Wales voting for Brexit was as much due to Labour’s and Plaid Cymru’s inadequacies as it was to London’s neglect, proven by the situation in Scotland. There the SNP took Labour on in a no-holds-barred struggle – and won. With the result that since the SNP took control in 2007 things have visibly improved across the board for most Scots, and this influenced their vote in the EU referendum.

For by 2016 not only was Scotland doing much better than Wales by every measurable criterion, but the SNP had successfully convinced a majority of Scots that any problems affecting them could be attributed to London, not Brussels.

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Plaid Cymru’s failure to emulate the SNP’s success was due to the party spending almost two decades doing no more than a little light sparring with Labour prior to elections. The enemy was always ‘them wicked Tories, innit’, even when the Conservative Party was in opposition in Westminster!

A major reason Wales voted for Brexit in 2016 was Plaid Cymru’s failure to emulate the SNP. Worse, when not cwtching up to Labour the party was pushing a discredited ideology and obsessing over ‘niche issues’ rather than the everyday concerns of real Welsh people.

Plaid Cymru is now repeating past mistakes by linking up with groups like the Green Party that view Brexit, and Wales, through an Englandandwales prism. But it has no alternative because it failed to create a Welsh dimension for Brexit.

RED QUEEN TOPPLED, PAWNS FIGHT ON!

Since the overthrow of the Red Queen it appears that Plaid Cymru has, confusingly, moved further to the left! Not only that, but the party has reneged on its 2017 election promise to secure the best Brexit deal for Wales by recently coming out as a hard-line Remain party.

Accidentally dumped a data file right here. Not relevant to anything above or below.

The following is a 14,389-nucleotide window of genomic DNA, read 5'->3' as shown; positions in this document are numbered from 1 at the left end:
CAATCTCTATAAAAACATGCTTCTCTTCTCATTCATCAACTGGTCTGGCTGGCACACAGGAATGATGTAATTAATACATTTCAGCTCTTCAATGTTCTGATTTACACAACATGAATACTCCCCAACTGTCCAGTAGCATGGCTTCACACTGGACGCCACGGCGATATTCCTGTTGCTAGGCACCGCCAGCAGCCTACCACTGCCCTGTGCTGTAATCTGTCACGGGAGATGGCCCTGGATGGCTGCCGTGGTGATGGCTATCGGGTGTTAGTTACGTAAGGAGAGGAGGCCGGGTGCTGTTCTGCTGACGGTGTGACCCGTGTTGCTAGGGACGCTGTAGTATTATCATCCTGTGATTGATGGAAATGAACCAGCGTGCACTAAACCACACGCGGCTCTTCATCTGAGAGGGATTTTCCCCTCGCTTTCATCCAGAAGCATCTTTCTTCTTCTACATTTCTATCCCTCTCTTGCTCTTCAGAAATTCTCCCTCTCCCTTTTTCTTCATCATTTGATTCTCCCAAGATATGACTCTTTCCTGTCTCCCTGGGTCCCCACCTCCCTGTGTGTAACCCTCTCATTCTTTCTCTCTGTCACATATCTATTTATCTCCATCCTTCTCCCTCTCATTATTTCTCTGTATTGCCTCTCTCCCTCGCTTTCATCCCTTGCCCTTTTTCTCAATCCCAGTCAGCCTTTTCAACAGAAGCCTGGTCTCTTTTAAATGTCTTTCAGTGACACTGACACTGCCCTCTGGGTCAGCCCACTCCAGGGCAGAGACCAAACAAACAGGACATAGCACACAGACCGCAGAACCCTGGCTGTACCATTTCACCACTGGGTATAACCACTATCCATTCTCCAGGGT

Both these trends were in evidence a week last Saturday at the All Under One Banner Cymru march in Cardiff. Not only was the event restricted to Plaid Cymru and its offshoots but there was as much if not more talk of socialism and EU membership than of Welsh independence.

One speaker, Sandra Clubb, of Undod – Plaid’s ‘independence-but-only-if-it-means-a-socialist-dystopia’ group – even called for a socialist feminist republic. I bet that would be jolly!

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Sandra Clubb is the wife of Gareth Clubb, Plaid Cymru’s CEO.

Consider this: Plaid Cymru was never able to shake off the perception that it’s a party for Welsh speakers. This belief limited the party’s appeal and cost it the votes of otherwise well-disposed, Welsh-identifying anglophones.

Rather than learning from this difficulty Plaid Cymru is now further limiting its appeal by saying, ‘We are the party of independence – but also a socialist party wanting EU membership’. Thereby alienating non-socialists and those none too keen on the EU . . . in a country where the majority voted for Brexit!

This self-destructive positioning can only happen when there is a monumental misjudgement of the public mood brought about by echo-chamber ‘debates’. Social media does indeed have a lot to answer for.

As for the undoubted increase in support for independence, this is due to the same anger as influenced the Brexit vote – but with three more years of it! And there are more who feel this way.